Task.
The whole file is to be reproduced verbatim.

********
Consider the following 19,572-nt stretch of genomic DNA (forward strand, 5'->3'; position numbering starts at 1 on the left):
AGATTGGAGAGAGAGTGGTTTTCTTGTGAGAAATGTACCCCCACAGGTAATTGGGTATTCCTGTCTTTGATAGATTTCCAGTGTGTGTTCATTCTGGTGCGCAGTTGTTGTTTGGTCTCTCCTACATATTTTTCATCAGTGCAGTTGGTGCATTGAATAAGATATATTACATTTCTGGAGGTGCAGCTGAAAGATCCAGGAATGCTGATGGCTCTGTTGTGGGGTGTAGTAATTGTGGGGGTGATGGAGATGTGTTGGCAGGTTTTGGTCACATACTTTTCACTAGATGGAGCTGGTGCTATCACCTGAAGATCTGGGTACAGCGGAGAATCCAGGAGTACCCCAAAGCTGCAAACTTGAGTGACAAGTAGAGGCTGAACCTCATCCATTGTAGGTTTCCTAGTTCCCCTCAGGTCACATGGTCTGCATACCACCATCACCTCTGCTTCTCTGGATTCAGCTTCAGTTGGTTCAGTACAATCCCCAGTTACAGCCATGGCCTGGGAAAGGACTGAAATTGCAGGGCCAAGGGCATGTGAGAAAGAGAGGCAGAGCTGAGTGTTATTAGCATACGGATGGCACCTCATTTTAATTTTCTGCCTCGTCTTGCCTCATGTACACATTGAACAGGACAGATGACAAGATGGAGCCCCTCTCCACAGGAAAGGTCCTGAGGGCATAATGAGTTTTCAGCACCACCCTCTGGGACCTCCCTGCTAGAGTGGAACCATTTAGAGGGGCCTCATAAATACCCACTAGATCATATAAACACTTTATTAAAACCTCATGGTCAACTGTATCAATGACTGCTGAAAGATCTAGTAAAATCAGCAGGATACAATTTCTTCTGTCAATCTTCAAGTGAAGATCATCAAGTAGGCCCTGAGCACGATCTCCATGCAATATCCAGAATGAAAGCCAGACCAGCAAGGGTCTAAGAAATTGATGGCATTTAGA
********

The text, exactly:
Consider the following 19,572-nt stretch of genomic DNA (forward strand, 5'->3'; position numbering starts at 1 on the left):
AGATTGGAGAGAGAGTGGTTTTCTTGTGAGAAATGTACCCCCACAGGTAATTGGGTATTCCTGTCTTTGATAGATTTCCAGTGTGTGTTCATTCTGGTGCGCAGTTGTTGTTTGGTCTCTCCTACATATTTTTCATCAGTGCAGTTGGTGCATTGAATAAGATATATTACATTTCTGGAGGTGCAGCTGAAAGATCCAGGAATGCTGATGGCTCTGTTGTGGGGTGTAGTAATTGTGGGGGTGATGGAGATGTGTTGGCAGGTTTTGGTCACATACTTTTCACTAGATGGAGCTGGTGCTATCACCTGAAGATCTGGGTACAGCGGAGAATCCAGGAGTACCCCAAAGCTGCAAACTTGAGTGACAAGTAGAGGCTGAACCTCATCCATTGTAGGTTTCCTAGTTCCCCTCAGGTCACATGGTCTGCATACCACCATCACCTCTGCTTCTCTGGATTCAGCTTCAGTTGGTTCAGTACAATCCCCAGTTACAGCCATGGCCTGGGAAAGGACTGAAATTGCAGGGCCAAGGGCATGTGAGAAAGAGAGGCAGAGCTGAGTGTTATTAGCATACGGATGGCACCTCATTTTAATTTTCTGCCTCGTCTTGCCTCATGTACACATTGAACAGGACAGATGACAAGATGGAGCCCCTCTCCACAGGAAAGGTCCTGAGGGCATAATGAGTTTTCAGCACCACCCTCTGGGACCTCCCTGCTAGAGTGGAACCATTTAGAGGGGCCTCATAAATACCCACTAGATCATATAAACACTTTATTAAAACCTCATGGTCAACTGTATCAATGACTGCTGAAAGATCTAGTAAAATCAGCAGGATACAATTTCTTCTGTCAATCTTCAAGTGAAGATCATCAAGTAGGCCCTGAGCACGATCTCCATGCAATATCCAGAATGAAAGCCAGACCAGCAAGGGTCTAAGAAATTGATGGCATTTAGA